Let us see now what it happens if we connect a series capacitor whose reactancia is -100 Ohms (that is to say the same as the reactancia of the previous example, but capacitiva this time ) to the 50 Ohms resistance. Nothing especial, except that now will have a parallel equivalent circuit formed by a capacitor and a resistance. Canceling the equivalent capacitive reactancia with an inductive of same value, again we get a matching. It is also a "L" net, but, in this case, the element in series is a capacitor and the element in derivation an inductor.

Which is the difference among them?

An important difference is that the "L" net with series inductance and capacity in derivation have lowpass filter characteristics, this favors us if we want that matching network helps to cancel harmonic radiations. On the contrary the one that has as series element the capacitor and as element in derivation the inductor, has higpass filter characteristic, fact that we can also take advantage, for example, to avoid broadcasting band signals in the front end amplifier receiver when it is operated in 160 or 80m.

Up to now we have connected to the 50 Ohms resistance a capacitor or an  inductor in series and in both cases the resistance equivalent obtained it was bigger than 50 Ohms  achieving a " raise " impedance transformation. We could think that connecting an element in parallel to the 50 Ohms resistance and finding, this time, their series equivalent, the result would be the inverse one. It is right...! If we apply the formula, we will see that the series equivalent circuit for this circuit offers us a smaller equivalent resistance.

 

But if we look fig. 3D we see that on 250 Ohms side, (high impedance side),  is the inductor in derivation and on low side impedance the series capacitor; the same as in this example. Is enough obvious, then, we are in front of a symmetrical behavior.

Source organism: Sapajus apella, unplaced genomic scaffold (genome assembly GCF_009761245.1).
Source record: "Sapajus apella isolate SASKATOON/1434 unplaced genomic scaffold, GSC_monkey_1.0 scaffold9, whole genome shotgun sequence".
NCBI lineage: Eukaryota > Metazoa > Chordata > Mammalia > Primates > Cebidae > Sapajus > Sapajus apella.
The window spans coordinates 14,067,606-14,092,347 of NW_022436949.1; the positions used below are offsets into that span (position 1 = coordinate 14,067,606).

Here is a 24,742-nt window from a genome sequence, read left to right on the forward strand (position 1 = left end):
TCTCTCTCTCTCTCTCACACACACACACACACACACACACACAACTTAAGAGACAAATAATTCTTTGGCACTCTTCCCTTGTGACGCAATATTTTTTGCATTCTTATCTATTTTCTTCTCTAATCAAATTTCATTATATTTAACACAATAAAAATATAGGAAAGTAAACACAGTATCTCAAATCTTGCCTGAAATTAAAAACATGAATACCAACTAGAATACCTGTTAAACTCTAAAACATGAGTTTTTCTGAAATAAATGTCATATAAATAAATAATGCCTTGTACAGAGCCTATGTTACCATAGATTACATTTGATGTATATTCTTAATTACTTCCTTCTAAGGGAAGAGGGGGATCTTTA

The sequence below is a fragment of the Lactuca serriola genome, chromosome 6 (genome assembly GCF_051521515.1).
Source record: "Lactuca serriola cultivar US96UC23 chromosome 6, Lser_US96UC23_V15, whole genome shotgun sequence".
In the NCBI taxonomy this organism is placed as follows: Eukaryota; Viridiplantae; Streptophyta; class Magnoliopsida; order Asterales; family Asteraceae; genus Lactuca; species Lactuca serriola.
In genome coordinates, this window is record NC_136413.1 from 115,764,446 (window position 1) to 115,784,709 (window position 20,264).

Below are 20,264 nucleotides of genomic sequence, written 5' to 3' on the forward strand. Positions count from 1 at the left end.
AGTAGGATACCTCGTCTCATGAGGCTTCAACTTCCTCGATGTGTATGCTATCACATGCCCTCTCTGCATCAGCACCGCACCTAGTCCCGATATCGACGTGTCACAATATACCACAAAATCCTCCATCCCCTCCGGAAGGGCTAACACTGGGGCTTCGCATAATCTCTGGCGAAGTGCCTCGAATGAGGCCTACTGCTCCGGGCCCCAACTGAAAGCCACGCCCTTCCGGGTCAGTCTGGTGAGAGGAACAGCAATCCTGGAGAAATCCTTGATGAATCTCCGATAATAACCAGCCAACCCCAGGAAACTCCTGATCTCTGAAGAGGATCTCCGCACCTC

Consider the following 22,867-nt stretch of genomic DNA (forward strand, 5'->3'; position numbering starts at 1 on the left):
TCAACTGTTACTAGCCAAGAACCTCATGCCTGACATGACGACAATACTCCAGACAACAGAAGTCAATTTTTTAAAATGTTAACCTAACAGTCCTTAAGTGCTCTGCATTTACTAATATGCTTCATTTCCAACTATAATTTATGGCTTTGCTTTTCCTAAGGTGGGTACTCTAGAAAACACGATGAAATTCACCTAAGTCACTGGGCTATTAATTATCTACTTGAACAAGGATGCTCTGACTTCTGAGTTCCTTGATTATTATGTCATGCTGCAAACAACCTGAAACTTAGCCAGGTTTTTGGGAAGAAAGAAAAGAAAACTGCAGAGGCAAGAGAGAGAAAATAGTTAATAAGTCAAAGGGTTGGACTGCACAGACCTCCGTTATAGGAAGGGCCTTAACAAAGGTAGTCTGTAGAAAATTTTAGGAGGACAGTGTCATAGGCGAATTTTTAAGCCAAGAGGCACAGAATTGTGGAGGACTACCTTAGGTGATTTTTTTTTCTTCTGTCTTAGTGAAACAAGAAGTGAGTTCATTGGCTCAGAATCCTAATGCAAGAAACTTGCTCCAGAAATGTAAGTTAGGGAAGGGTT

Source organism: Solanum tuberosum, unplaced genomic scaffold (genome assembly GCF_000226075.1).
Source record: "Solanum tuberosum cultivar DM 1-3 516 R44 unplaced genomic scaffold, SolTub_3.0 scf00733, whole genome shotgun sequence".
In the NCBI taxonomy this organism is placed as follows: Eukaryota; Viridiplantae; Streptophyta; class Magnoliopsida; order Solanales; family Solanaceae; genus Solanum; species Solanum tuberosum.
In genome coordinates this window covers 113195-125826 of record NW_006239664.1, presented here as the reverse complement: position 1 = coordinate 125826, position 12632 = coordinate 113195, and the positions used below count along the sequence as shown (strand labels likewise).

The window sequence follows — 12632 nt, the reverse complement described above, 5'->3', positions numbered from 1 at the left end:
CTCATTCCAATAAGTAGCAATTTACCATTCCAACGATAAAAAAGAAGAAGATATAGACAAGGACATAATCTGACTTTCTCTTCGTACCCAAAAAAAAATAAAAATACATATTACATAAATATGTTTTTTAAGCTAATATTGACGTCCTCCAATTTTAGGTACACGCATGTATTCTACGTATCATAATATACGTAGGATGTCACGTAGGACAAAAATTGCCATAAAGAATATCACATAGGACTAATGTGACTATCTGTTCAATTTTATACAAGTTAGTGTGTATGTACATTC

Common applications

The first application that we are thinking is just a transmatch, also the matching inter stage circuit of an amplifier, but an employment of this, not so evident, is antennas matching by means of "Beta Match" also well-known "Hairpin" match...

A several elements directional antenna, usually have an impedance smaller than 50 Ohms on the excited element, and it is convenient to adapt it to transmission line, that generally is 50 Ohms.

Hairpin or Beta Match

As we have seen in the example of the figure 3A, if we connect a capacitor in series with one given resistance, the parallel equivalent resistance increases. The parallel capacitive reactance equivalent that is useful for the transformation can be canceled by an inductor achieving this way the wanted matching. Applying this notion to our problem, we see that:

An antenna whose longitude is smaller than necessary one for its autoresonance it will present a capacitive component on its feeding point, then, intentionally shortening the excited element  we produce an complex impedance similar to that on figure 3A, so that their equivalent one parallel have a 50 Ohms resistance. Canceling the capacitive reactance with the corresponding inductor we get the match. The one "Hairpin" is not another thing that the inductor connected in derivation to achieve the wanted effect, with that which we have found another application not so evident of the "L" net.